IT'S hard to believe that Ash Grunwald's brilliant new album, Trouble's Door, was recorded by a young fella in Mullumbimby and Ocean Shores.
It's swampy, Southern, soulful - and black-sounding, with straight-ahead blues numbers sung in a clear, strong voice wrapped around a dark heart of murky, atmospheric songs, including the title track, in more evil tones.
While the Grunwald sound has always been marinated in the black American tradition, Trouble's Door represents a new blend of roots and experimentation, and one in which he finds his own true voice - "a function of my age and my context in life", he says.
"I've been doing this for the last 10 years and things are settled. I'm more sure and more accepting of myself. 'This is my stuff, here it is'.
"I'm 35 now and when you get to your mid-30s, I think that's what's supposed to happen.
"Artistically, that means I've been hammering away at it for a fair while and while I've always mixed up the genre element between old and new, now it does sound more natural than ever."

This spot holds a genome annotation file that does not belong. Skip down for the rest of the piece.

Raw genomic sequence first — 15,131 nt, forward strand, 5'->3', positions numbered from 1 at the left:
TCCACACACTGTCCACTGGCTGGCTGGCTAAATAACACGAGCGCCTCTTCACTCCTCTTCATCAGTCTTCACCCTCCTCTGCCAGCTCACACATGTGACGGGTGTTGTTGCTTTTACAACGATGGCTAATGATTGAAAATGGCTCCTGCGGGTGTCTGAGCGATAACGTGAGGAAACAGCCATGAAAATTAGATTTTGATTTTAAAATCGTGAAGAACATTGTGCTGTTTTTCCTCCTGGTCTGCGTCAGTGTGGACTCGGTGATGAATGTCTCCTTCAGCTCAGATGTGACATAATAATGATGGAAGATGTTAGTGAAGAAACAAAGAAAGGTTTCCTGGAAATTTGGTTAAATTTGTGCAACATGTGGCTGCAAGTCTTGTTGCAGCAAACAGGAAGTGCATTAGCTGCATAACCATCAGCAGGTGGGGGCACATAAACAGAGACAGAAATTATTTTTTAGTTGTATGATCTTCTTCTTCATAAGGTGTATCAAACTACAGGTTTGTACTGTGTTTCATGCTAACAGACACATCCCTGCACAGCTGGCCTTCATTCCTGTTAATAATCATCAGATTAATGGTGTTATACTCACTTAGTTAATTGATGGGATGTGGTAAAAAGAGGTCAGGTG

To achieve some of that sound, created in a studio he has built in Ocean Shores, Grunwald fulfilled a long-term wish to acquire a remake of "an old ribbon mic, such as Aretha Franklin would have used back in the day, and some good old valve gear and that allows you to really push it in certain ways".
His buddy, Fingers Malone, is not scared to get aggressive with it, he says, "to really compress the hell out of it, distort it, do what needs to be done".
"When I started out I was completely opposed to this sort of thing. Now I love it," he said.
"Probably the biggest technique of the whole thing is just how many tracks are layered over the top of each other.
"The majority of Longtime, for instance, is maybe 30 or 40 layers of acoustic guitar. There's something really cool about layering up."
His plan had been to do an out-and-out blues album - like his first one - but he found he couldn't bring himself to do it.
"I really felt like I wanted to do something that was pushing forward more than that, so it has a strong blues flavour but the out-and-out blues album is still on the to-do list," he said.
Grunwald will play the Backroom in Byron tomorrow night (Friday).
Perched on sought after McAuleys Lane in the Byron Bay Hinterland with sweeping views over the surrounding countryside from Mount Chincogan to the Koonyum Range is...
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